Thanks again!!!

xoxo

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Dark Matter: A Century of Speculative Fiction from the African Diaspora

The Sleeper Wakes: Harlem Renaissance Stories by Women

Dubois did write some fiction - "The Comet" would fit in well with what you're looking for. It's in Dark Matter.

A lot of Ralph Ellison is pre Brown v. Board of Ed ... "THe Shadow and the Act" is a good one from the late'40s "Invisible Man" is also late '40s.

Faulkner's "Go Down Moses" might be interesting. There is a story in it called "Pantaloon in Black" that's a must read, and can be read separate from the main themes involving Ike and the wilderness and the curse of the South.

I just read Chester Himes' Lonely Crusade. Great book, and definitely pre-Civil Rights. It involves a union organizin0g effort at a WWII airplane factory in California. It was considered quite inflammatory for the 1940's, as it delves deeply into the psychology of lefty politics and race of those times.

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Dark Matter: A Century of Speculative Fiction from the African Diaspora

The Sleeper Wakes: Harlem Renaissance Stories by Women

Dubois did write some fiction - "The Comet" would fit in well with what you're looking for. It's in Dark Matter.

A lot of Ralph Ellison is pre Brown v. Board of Ed ... "THe Shadow and the Act" is a good one from the late'40s "Invisible Man" is also late '40s.

Faulkner's "Go Down Moses" might be interesting. There is a story in it called "Pantaloon in Black" that's a must read, and can be read separate from the main themes involving Ike and the wilderness and the curse of the South.

I just read Chester Himes' Lonely Crusade. Great book, and definitely pre-Civil Rights. It involves a union organizin0g effort at a WWII airplane factory in California. It was considered quite inflammatory for the 1940's, as it delves deeply into the psychology of lefty politics and race of those times.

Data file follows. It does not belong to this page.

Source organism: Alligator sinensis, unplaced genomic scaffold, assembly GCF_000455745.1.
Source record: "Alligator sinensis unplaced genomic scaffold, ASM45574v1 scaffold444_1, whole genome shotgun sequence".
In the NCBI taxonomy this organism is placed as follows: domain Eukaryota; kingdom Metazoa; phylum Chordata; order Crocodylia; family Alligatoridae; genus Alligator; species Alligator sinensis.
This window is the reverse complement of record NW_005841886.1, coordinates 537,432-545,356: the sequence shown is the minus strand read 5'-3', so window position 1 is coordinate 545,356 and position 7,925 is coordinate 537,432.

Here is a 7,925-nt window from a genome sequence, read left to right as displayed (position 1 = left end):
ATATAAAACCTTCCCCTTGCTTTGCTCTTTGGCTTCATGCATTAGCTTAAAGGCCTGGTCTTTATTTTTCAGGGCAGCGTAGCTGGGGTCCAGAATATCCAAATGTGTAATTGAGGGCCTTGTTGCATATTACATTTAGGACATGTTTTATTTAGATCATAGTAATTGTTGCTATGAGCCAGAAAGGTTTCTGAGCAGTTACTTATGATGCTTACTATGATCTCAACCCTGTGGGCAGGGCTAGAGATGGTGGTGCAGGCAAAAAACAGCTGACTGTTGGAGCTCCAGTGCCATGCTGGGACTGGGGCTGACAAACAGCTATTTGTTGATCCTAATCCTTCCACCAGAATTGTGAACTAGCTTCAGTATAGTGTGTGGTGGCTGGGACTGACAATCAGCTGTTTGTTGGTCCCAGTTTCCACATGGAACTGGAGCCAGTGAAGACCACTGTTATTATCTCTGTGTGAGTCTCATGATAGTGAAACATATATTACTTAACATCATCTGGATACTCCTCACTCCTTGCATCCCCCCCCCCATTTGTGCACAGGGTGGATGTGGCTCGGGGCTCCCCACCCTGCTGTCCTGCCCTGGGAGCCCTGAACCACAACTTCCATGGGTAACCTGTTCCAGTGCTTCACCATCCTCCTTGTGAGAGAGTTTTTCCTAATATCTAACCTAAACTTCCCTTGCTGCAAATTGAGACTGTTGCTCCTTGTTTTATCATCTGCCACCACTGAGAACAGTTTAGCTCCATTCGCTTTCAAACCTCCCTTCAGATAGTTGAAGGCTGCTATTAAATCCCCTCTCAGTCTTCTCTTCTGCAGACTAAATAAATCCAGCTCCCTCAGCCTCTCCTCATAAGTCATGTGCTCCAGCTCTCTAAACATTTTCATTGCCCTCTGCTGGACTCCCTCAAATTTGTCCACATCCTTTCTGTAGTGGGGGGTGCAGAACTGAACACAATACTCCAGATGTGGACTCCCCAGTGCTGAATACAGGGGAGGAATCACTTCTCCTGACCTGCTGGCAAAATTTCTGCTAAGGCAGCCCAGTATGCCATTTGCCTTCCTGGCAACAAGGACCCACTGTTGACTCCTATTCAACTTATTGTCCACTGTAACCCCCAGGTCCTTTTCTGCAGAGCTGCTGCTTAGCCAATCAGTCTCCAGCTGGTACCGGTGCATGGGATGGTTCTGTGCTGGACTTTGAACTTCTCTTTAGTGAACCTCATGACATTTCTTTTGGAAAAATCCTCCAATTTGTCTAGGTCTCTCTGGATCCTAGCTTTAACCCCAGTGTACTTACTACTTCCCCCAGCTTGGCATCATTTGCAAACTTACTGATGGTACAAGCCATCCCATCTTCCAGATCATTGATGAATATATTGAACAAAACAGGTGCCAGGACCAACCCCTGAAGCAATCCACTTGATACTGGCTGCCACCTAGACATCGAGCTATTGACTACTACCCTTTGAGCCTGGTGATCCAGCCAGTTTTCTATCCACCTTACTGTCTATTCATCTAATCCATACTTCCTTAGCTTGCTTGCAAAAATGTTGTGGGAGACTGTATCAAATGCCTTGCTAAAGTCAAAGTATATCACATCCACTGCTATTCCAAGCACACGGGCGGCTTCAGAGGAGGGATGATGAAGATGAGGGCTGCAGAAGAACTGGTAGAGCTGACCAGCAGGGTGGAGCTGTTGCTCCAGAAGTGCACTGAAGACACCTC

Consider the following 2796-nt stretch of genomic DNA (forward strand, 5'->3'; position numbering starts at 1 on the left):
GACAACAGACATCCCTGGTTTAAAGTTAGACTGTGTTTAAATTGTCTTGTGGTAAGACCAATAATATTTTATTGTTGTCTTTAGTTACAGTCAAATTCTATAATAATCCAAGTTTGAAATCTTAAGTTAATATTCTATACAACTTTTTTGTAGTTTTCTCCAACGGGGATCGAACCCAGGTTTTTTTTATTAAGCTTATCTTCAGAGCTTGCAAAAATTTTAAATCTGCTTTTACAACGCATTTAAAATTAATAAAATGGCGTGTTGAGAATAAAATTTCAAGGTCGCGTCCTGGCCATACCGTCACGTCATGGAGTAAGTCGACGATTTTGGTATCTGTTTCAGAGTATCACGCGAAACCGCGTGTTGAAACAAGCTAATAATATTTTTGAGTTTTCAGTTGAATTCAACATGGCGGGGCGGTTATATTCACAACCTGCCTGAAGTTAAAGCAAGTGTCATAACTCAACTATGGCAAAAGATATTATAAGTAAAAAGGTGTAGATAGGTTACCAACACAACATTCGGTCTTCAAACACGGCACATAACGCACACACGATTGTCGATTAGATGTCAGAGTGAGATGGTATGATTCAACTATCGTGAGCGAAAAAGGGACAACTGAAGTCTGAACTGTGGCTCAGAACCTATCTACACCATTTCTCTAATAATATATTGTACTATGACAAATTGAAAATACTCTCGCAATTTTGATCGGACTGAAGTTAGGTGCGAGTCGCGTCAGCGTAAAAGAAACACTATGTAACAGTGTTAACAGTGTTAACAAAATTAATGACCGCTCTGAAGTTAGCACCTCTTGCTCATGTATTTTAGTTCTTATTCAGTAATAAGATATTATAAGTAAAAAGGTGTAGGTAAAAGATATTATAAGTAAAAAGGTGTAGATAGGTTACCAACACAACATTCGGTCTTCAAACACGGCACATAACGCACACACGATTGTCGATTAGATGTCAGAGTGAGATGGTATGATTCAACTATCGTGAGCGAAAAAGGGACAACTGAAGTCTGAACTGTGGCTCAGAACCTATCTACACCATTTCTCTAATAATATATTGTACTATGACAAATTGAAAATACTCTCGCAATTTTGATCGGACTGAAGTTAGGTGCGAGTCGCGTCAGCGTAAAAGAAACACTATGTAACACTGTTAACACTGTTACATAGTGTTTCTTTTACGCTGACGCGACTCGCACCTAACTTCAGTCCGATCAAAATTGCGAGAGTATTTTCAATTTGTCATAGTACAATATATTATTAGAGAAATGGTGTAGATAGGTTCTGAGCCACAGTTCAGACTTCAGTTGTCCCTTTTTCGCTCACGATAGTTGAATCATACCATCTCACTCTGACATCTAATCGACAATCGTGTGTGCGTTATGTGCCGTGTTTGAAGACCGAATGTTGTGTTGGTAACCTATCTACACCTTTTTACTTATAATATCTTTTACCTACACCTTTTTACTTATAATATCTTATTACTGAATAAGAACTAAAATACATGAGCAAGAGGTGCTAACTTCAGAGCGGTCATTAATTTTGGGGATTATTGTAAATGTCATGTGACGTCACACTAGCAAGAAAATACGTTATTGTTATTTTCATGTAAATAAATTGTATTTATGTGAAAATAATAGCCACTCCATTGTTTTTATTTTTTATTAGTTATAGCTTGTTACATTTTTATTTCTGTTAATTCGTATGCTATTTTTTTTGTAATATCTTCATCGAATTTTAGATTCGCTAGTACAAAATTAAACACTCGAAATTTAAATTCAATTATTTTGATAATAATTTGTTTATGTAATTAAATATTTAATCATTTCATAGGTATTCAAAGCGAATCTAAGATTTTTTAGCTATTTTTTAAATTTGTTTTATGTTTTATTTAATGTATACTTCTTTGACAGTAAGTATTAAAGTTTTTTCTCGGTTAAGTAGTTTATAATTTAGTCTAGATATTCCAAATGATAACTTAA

Let me revise what I said--he didn't write any GOOD fiction! Certainly nothing I would inflict on students. :D

"Invisible Man" is 1952, FWIW.

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Thanks guys.

I've literally taken this entire thread and put it into a word document to keep permanent record of this. I'm going to head to the library or google these to see if I can find some of them in a low-cost manner. ;)

I'm trying to stick with things that I can get to quickly, because I'm going to cover the civil rights/Jim Crow laws quickly prior to reading To Kill A Mockingbird with my kids this summer.

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...oh and Footsteps, do you have an anthology that you're using for that stuff?

I have all the American Norton ones, except that my latter one, (C,D,E) is not in my possession right now--my friend has it because she's taking the second part of the American literature survey right now.

ANYONE HAVE ANY SUGGESTIONS FOR MUSIC? SPECIFIC BLUES SONGS, ROCK AND ROLL, ETC. THAT MAY FIT THE BILL?

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...oh and Footsteps, do you have an anthology that you're using for that stuff?

I have all the American Norton ones, except that my latter one, (C,D,E) is not in my possession right now--my friend has it because she's taking the second part of the American literature survey right now.

ANYONE HAVE ANY SUGGESTIONS FOR MUSIC? SPECIFIC BLUES SONGS, ROCK AND ROLL, ETC. THAT MAY FIT THE BILL?

Well, songwise, off the top of my head I can think of 'We Shall Overcome'. It's been covered many times, but most notably by Joan Baez during the civil-rights movement.

Wiki Link

There's also Mississippi Goddam by Nina Simone. She wrote two others as well - Four Women and To Be Young, Gifted and Black.

Four Women Wiki

To Be Young, Gifted and Black Wiki

Mississippi Goddam Lyrics

And as Redrum mentioned (at least, I think it was them), Strange Fruit by Billie Holliday.

Strange Fruit Wiki

Hope this helps :)

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...oh and Footsteps, do you have an anthology that you're using for that stuff?

I have all the American Norton ones, except that my latter one, (C,D,E) is not in my possession right now--my friend has it because she's taking the second part of the American literature survey right now.

ANYONE HAVE ANY SUGGESTIONS FOR MUSIC? SPECIFIC BLUES SONGS, ROCK AND ROLL, ETC. THAT MAY FIT THE BILL?

Yeah, it's the Heath Anthology of American Literature, and I think I was looking at volumes D and E.

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Yeah, it's the Heath Anthology of American Literature, and I think I was looking at volumes D and E.

Dangit. Those are the ones I DON'T HAVE right now. LOL (I figured as much...considering the time periods and the fact that I have THREE different editions o volumes A and B on my shelf....)